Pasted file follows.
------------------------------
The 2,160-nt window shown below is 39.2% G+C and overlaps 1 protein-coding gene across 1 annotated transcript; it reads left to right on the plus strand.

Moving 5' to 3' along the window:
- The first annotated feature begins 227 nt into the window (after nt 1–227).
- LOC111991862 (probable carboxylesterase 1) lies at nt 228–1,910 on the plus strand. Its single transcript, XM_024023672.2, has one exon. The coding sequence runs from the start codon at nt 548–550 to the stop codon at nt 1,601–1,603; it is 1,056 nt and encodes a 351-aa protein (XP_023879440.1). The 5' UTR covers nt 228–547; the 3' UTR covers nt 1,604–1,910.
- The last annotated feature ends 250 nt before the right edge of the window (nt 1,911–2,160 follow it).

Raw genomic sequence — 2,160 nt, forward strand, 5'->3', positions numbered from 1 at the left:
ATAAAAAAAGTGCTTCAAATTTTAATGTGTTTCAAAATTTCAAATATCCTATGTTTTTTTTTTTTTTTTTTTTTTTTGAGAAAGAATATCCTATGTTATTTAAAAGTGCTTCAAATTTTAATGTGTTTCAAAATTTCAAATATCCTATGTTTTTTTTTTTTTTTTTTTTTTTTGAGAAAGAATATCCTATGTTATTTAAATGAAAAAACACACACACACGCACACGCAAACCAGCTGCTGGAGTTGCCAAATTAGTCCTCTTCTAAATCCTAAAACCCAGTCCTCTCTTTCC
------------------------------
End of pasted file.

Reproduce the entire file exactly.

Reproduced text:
The 2,160-nt window shown below is 39.2% G+C and overlaps 1 protein-coding gene across 1 annotated transcript; it reads left to right on the plus strand.

Moving 5' to 3' along the window:
- The first annotated feature begins 227 nt into the window (after nt 1–227).
- LOC111991862 (probable carboxylesterase 1) lies at nt 228–1,910 on the plus strand. Its single transcript, XM_024023672.2, has one exon. The coding sequence runs from the start codon at nt 548–550 to the stop codon at nt 1,601–1,603; it is 1,056 nt and encodes a 351-aa protein (XP_023879440.1). The 5' UTR covers nt 228–547; the 3' UTR covers nt 1,604–1,910.
- The last annotated feature ends 250 nt before the right edge of the window (nt 1,911–2,160 follow it).

Raw genomic sequence — 2,160 nt, forward strand, 5'->3', positions numbered from 1 at the left:
ATAAAAAAAGTGCTTCAAATTTTAATGTGTTTCAAAATTTCAAATATCCTATGTTTTTTTTTTTTTTTTTTTTTTTTGAGAAAGAATATCCTATGTTATTTAAAAGTGCTTCAAATTTTAATGTGTTTCAAAATTTCAAATATCCTATGTTTTTTTTTTTTTTTTTTTTTTTTGAGAAAGAATATCCTATGTTATTTAAATGAAAAAACACACACACACGCACACGCAAACCAGCTGCTGGAGTTGCCAAATTAGTCCTCTTCTAAATCCTAAAACCCAGTCCTCTCTTTCC